The Grand Mufti of Saudi Arabia, the highest religious authority in the kingdom, on Saturday condemned the attacks against diplomatic representations as contrary to Islam after protests that have rocked the Arab and Muslim world. Sheikh Abdulaziz bin Abdullah Al al Sheikh condemned the anti-Islamic film "The innocence of Muslims" which sparked protests and called on governments and international bodies to criminalize insults against the prophets.
"It is forbidden to punish the innocent for the crimes of the guilty or attack those who were given the protection of their lives and their property or public buildings exposed to fire or destruction," said the Grand Mufti in a speech quoted by the SPA news agency.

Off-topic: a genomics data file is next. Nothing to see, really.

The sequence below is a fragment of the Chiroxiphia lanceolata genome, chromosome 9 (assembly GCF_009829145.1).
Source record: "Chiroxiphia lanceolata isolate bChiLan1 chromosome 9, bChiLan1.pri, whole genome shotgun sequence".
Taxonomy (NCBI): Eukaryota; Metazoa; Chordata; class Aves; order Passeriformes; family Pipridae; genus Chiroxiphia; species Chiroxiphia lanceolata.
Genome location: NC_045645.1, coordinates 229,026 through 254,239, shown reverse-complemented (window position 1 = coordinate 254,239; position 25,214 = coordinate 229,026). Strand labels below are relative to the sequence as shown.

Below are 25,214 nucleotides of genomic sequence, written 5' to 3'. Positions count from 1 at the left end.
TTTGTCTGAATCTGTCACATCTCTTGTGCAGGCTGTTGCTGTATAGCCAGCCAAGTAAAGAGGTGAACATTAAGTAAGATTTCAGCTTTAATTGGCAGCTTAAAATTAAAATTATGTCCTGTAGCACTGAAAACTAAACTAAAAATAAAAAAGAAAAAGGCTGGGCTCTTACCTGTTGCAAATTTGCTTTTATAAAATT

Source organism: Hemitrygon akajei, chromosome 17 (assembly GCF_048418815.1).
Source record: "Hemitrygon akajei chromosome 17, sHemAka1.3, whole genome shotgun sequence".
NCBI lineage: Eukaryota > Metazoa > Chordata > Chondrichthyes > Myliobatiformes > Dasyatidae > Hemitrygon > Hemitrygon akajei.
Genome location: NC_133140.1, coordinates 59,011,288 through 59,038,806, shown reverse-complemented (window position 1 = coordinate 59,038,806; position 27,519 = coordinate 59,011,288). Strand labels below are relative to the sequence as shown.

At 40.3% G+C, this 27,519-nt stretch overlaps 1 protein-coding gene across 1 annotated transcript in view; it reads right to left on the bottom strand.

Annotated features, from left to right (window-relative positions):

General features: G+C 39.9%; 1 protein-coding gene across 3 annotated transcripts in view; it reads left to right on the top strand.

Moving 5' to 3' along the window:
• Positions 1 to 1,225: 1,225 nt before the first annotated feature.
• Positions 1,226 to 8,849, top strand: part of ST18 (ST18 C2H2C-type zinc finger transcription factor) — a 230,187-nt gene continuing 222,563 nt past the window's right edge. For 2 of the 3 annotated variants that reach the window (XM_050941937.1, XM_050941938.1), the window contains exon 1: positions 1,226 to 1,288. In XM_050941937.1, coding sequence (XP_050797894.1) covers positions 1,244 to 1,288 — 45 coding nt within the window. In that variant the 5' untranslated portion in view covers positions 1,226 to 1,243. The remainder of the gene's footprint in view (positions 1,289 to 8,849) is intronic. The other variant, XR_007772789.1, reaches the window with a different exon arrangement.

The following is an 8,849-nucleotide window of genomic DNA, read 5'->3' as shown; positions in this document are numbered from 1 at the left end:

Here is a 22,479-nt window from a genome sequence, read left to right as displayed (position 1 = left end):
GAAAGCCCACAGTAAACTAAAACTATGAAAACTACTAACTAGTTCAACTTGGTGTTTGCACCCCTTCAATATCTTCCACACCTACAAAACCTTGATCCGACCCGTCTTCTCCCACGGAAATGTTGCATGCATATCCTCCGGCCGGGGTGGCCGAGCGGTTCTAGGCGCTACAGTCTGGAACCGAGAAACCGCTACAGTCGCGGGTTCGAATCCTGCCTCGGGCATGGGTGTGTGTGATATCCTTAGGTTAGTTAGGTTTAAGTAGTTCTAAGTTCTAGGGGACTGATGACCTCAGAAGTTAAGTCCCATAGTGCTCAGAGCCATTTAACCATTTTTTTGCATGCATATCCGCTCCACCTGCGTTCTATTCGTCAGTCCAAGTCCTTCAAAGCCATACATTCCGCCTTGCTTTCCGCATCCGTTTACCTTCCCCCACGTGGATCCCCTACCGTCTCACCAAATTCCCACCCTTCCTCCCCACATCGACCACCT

Describing the film as "pathetic" and "criminal," he said attacks against innocent people and diplomats were "as a deformation of the Islamic religion." They "are not accepted by God," he said.
At least nine people were killed after Friday prayer following protests in various Arab and Islamic countries. So far, there are no reports about protests against Americans in Saudi Arabia.
Meanwhile, the Grand Imam of al-Azhar, Sheikh Ahmed al-Tayyeb, the highest authority of Sunni Islam, called for the adoption of "an international resolution" prohibiting insulting Islam, in a statement addressed to United Nations Secretary-General Ban Ki-moon, and distributed by MENA news agency. The Muslim cleric added that this resolution was to "criminalize attacks on Islamic symbols and symbols of other world religions." Shaykh al-Tayyeb said it was the responsibility of the UN to "protect world peace from all threats or aggression" so that "these dangerous events are not repeated in the future." He also called "the Egyptians to exert wisdom and restraint in these difficult times," condemning "the touching of innocent people" and stressing the need to protect diplomatic missions.